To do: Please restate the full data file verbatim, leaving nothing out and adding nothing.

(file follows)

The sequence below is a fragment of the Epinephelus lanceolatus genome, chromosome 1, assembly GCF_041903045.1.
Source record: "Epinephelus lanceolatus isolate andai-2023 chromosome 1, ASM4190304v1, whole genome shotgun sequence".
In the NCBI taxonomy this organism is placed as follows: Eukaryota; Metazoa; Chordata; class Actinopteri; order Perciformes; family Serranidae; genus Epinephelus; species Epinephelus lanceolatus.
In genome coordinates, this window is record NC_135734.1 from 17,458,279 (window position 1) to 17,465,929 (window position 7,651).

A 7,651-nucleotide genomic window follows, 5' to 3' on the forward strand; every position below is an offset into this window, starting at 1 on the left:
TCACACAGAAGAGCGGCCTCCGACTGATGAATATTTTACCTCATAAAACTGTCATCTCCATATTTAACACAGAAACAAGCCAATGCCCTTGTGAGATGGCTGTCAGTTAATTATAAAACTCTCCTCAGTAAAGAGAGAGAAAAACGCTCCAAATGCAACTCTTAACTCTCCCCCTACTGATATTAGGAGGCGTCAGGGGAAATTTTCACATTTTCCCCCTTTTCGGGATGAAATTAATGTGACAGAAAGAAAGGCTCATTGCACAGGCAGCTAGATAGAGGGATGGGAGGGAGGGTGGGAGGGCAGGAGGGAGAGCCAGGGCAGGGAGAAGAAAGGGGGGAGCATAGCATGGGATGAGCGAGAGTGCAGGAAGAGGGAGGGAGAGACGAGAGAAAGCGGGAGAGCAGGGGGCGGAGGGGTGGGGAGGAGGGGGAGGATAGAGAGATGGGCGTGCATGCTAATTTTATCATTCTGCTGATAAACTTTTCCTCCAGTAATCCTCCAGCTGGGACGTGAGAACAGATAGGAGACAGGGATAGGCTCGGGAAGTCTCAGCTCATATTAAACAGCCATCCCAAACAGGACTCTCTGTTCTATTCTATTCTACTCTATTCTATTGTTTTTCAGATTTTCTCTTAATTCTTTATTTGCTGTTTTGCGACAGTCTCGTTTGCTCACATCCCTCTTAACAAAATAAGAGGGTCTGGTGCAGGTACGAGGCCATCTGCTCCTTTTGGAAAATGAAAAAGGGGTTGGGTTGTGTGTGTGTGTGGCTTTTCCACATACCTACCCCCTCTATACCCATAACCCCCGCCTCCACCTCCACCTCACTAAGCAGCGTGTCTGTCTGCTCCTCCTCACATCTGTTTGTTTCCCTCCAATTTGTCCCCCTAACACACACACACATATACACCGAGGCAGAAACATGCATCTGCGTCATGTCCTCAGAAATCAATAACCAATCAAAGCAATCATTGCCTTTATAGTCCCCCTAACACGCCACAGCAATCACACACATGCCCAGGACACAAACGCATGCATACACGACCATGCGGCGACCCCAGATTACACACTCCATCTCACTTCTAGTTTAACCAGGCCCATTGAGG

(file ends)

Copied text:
The sequence below is a fragment of the Epinephelus lanceolatus genome, chromosome 1, assembly GCF_041903045.1.
Source record: "Epinephelus lanceolatus isolate andai-2023 chromosome 1, ASM4190304v1, whole genome shotgun sequence".
In the NCBI taxonomy this organism is placed as follows: Eukaryota; Metazoa; Chordata; class Actinopteri; order Perciformes; family Serranidae; genus Epinephelus; species Epinephelus lanceolatus.
In genome coordinates, this window is record NC_135734.1 from 17,458,279 (window position 1) to 17,465,929 (window position 7,651).

A 7,651-nucleotide genomic window follows, 5' to 3' on the forward strand; every position below is an offset into this window, starting at 1 on the left:
TCACACAGAAGAGCGGCCTCCGACTGATGAATATTTTACCTCATAAAACTGTCATCTCCATATTTAACACAGAAACAAGCCAATGCCCTTGTGAGATGGCTGTCAGTTAATTATAAAACTCTCCTCAGTAAAGAGAGAGAAAAACGCTCCAAATGCAACTCTTAACTCTCCCCCTACTGATATTAGGAGGCGTCAGGGGAAATTTTCACATTTTCCCCCTTTTCGGGATGAAATTAATGTGACAGAAAGAAAGGCTCATTGCACAGGCAGCTAGATAGAGGGATGGGAGGGAGGGTGGGAGGGCAGGAGGGAGAGCCAGGGCAGGGAGAAGAAAGGGGGGAGCATAGCATGGGATGAGCGAGAGTGCAGGAAGAGGGAGGGAGAGACGAGAGAAAGCGGGAGAGCAGGGGGCGGAGGGGTGGGGAGGAGGGGGAGGATAGAGAGATGGGCGTGCATGCTAATTTTATCATTCTGCTGATAAACTTTTCCTCCAGTAATCCTCCAGCTGGGACGTGAGAACAGATAGGAGACAGGGATAGGCTCGGGAAGTCTCAGCTCATATTAAACAGCCATCCCAAACAGGACTCTCTGTTCTATTCTATTCTACTCTATTCTATTGTTTTTCAGATTTTCTCTTAATTCTTTATTTGCTGTTTTGCGACAGTCTCGTTTGCTCACATCCCTCTTAACAAAATAAGAGGGTCTGGTGCAGGTACGAGGCCATCTGCTCCTTTTGGAAAATGAAAAAGGGGTTGGGTTGTGTGTGTGTGTGGCTTTTCCACATACCTACCCCCTCTATACCCATAACCCCCGCCTCCACCTCCACCTCACTAAGCAGCGTGTCTGTCTGCTCCTCCTCACATCTGTTTGTTTCCCTCCAATTTGTCCCCCTAACACACACACACATATACACCGAGGCAGAAACATGCATCTGCGTCATGTCCTCAGAAATCAATAACCAATCAAAGCAATCATTGCCTTTATAGTCCCCCTAACACGCCACAGCAATCACACACATGCCCAGGACACAAACGCATGCATACACGACCATGCGGCGACCCCAGATTACACACTCCATCTCACTTCTAGTTTAACCAGGCCCATTGAGG